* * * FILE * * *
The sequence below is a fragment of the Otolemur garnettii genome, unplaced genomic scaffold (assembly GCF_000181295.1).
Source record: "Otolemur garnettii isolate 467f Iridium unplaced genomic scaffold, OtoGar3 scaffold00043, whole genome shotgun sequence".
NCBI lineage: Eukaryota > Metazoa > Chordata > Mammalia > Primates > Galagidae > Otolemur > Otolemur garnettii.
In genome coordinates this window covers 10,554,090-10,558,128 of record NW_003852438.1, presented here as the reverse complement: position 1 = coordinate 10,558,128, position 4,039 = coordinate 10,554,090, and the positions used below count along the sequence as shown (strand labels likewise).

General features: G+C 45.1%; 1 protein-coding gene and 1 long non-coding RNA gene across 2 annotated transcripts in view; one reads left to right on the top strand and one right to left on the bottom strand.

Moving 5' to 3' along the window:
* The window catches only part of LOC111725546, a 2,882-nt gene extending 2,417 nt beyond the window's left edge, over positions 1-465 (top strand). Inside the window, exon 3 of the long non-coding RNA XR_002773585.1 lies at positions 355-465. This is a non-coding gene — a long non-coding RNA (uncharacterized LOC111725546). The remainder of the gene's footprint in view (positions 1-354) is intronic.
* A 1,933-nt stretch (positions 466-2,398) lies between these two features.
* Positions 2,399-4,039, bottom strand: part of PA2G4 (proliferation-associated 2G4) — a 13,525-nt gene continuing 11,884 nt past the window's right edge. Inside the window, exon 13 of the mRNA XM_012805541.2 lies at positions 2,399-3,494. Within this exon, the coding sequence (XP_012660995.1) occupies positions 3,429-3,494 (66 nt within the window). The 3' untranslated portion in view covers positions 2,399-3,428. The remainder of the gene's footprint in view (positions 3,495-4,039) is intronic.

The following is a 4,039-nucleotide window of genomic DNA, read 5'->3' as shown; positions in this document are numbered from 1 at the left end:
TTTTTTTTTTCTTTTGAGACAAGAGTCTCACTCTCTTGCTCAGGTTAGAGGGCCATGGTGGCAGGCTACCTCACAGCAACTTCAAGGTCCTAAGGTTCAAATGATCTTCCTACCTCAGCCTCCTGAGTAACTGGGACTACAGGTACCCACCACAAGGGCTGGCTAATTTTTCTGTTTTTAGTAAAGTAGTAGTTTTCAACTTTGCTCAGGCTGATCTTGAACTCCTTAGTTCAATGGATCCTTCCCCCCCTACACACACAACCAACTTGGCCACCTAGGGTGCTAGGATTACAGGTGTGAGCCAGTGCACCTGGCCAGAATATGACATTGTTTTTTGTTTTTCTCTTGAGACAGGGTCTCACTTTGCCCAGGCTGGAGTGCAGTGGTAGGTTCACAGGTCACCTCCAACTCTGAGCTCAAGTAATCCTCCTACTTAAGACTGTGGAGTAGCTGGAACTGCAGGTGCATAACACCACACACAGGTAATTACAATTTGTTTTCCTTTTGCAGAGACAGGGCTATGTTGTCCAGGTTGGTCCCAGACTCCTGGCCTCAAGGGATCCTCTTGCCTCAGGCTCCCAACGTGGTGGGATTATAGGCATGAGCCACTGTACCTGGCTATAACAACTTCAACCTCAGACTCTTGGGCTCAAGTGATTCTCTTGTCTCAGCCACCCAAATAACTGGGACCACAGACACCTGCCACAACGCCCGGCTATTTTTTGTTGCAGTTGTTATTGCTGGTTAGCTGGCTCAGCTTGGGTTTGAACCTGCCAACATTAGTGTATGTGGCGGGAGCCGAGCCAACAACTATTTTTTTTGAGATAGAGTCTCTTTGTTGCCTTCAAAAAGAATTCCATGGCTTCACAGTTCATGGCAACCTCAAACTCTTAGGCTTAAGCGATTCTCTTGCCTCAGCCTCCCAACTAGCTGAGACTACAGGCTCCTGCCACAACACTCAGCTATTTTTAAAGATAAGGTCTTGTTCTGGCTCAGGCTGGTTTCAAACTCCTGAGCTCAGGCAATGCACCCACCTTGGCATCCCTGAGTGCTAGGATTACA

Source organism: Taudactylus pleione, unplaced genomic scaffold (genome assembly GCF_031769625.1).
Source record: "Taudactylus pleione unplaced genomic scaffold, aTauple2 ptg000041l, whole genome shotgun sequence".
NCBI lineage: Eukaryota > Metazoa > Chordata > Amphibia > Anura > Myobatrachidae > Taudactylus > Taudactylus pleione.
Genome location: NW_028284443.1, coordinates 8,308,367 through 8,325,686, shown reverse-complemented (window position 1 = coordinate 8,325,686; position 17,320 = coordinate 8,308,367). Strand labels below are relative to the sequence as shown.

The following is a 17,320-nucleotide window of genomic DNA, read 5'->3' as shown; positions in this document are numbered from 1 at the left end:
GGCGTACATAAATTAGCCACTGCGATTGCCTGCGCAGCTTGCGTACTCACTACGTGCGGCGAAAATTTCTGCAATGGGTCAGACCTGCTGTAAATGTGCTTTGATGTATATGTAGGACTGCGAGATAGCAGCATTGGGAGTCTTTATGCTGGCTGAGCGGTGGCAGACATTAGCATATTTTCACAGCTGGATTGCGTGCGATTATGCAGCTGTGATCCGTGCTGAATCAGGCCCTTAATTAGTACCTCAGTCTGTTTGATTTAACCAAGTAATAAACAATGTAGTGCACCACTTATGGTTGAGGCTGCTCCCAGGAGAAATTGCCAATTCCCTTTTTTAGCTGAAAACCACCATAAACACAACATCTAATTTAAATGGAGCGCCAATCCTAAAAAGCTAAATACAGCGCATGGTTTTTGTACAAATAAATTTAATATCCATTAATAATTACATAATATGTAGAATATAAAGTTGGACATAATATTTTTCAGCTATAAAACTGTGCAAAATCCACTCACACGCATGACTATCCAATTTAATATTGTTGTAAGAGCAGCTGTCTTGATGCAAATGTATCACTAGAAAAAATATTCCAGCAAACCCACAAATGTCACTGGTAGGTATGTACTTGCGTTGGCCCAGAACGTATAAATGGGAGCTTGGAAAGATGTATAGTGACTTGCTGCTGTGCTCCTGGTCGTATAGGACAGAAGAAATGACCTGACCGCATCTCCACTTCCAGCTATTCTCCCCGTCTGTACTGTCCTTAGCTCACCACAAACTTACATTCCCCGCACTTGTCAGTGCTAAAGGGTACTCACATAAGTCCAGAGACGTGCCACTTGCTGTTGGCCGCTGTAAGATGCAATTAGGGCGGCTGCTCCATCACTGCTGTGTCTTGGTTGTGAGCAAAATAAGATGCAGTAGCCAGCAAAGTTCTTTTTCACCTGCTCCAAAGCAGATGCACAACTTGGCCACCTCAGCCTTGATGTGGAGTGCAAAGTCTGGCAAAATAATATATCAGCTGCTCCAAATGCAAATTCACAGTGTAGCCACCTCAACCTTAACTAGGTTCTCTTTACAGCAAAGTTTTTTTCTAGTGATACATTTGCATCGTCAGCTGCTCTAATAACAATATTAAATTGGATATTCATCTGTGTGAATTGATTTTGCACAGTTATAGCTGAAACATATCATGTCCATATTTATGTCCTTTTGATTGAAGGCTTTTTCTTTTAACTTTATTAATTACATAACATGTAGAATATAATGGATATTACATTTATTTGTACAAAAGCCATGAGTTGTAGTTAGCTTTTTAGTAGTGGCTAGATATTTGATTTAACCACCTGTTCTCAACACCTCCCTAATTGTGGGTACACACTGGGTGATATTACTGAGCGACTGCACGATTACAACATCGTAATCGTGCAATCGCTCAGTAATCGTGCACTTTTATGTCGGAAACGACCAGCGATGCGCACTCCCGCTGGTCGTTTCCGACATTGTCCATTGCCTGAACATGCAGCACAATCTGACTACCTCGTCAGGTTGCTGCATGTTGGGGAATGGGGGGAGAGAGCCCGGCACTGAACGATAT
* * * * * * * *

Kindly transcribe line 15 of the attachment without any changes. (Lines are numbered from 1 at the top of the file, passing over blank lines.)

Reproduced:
Genome location: NW_028284443.1, coordinates 8,308,367 through 8,325,686, shown reverse-complemented (window position 1 = coordinate 8,325,686; position 17,320 = coordinate 8,308,367). Strand labels below are relative to the sequence as shown.